Again, I had a fantastic day racing, met my goals, posted the 7th fastest time all time at Chuckanut and I am very happy with the results.  The trails were awesome, the competitiors were classy and the race as a whole was wonderful.  I am excited in moving forward with this result and this first real race of the season.  It feels wonderful to have a solid race performance under the belt.  I am excited to see many of the competitiors from Saturday at a number of the races on my calendar this year.  Just over a month to Leona Divide 50 Mile and I feel confident I will be able to have another great experience out there in California. 

Weekly Summary

Monday 8M
Tuesday 7M
Wednesday 7M
Thursday 6M
Friday 4.5M
Saturday 32M
Sunday 6.5M

71 Miles For the Week


  1. Jason, I was happy to see you have a stellar race at Chuckanut. Always pulling for you. Are you trying to qualify for WS at Leona Divide (it is a qualifier isn't it?)?

  2. Nice job out there, Jason. Can only imagine what was going through your mind those last couple of miles.

  3. Congratulations! Amazed that you raced in only your second run in a pair of shoes!

  4. Killer, what a race Jason. This is only the beginning of a GREAT season of running.

  5. Michael,
    Thanks man, likewise, hoping you will have an epic season. Good question on Western States... I will be in the San Juan mountains of Colorado from late May into July and I would LOVE to run the San Juan Solstice which is the same weekend as Western States. I will make that decision shortly after Leona Divide.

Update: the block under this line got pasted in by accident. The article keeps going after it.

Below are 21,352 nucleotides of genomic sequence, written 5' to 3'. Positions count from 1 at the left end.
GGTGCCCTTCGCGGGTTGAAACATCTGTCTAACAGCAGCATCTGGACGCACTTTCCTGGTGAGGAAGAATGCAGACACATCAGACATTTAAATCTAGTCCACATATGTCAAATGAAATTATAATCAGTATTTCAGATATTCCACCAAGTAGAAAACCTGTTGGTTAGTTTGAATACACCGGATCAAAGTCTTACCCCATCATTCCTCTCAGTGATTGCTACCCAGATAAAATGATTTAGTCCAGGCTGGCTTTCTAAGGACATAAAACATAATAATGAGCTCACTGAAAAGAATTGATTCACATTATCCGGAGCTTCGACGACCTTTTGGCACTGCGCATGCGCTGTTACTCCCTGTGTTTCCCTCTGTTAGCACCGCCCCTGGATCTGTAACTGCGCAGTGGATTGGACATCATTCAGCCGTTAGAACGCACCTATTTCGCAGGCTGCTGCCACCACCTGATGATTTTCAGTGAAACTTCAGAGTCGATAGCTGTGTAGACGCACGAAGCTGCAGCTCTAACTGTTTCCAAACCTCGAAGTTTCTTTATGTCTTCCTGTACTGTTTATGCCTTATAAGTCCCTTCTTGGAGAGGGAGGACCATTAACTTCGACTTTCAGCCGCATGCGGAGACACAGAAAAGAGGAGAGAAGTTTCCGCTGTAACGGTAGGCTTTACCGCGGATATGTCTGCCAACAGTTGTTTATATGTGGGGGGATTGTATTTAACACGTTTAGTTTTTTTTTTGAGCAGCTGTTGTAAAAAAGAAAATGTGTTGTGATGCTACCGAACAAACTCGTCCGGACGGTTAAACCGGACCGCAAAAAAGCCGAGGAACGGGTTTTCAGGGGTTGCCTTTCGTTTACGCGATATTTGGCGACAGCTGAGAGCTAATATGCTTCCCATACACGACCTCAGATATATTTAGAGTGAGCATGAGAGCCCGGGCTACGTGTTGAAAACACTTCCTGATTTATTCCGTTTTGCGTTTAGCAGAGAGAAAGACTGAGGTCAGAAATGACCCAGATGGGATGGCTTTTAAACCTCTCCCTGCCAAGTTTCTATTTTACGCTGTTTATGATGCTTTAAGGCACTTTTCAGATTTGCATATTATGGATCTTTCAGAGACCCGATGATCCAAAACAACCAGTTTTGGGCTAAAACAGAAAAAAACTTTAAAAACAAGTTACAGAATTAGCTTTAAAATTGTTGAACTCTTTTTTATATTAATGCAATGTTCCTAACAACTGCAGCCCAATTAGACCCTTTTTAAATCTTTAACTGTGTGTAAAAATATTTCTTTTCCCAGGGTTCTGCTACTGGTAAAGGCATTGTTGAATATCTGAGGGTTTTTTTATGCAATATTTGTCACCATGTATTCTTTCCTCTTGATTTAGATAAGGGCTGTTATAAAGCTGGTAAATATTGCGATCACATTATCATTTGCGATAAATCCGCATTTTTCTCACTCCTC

Those last miles were an emotional roller coaster; 4th to 2nd without passing, take the lead and loose the lead. Overall I'm very happy with the result.

    Thanks, yeah, the EVO isn't that different from the Bondi, which I have been training in. The EVO has a little more tread, lighter upper and a touch more "sporty" of a forefoot cut, if you will. My feet don't mind new shoes at all.

    Thanks, I sure hope so. As long as I keep myself under control for training, it should be a great ride this season.

  6. But it is also part of the life. but you will more time to get to a race with a lot of training. As the pay per head service community says that you have to keep forward.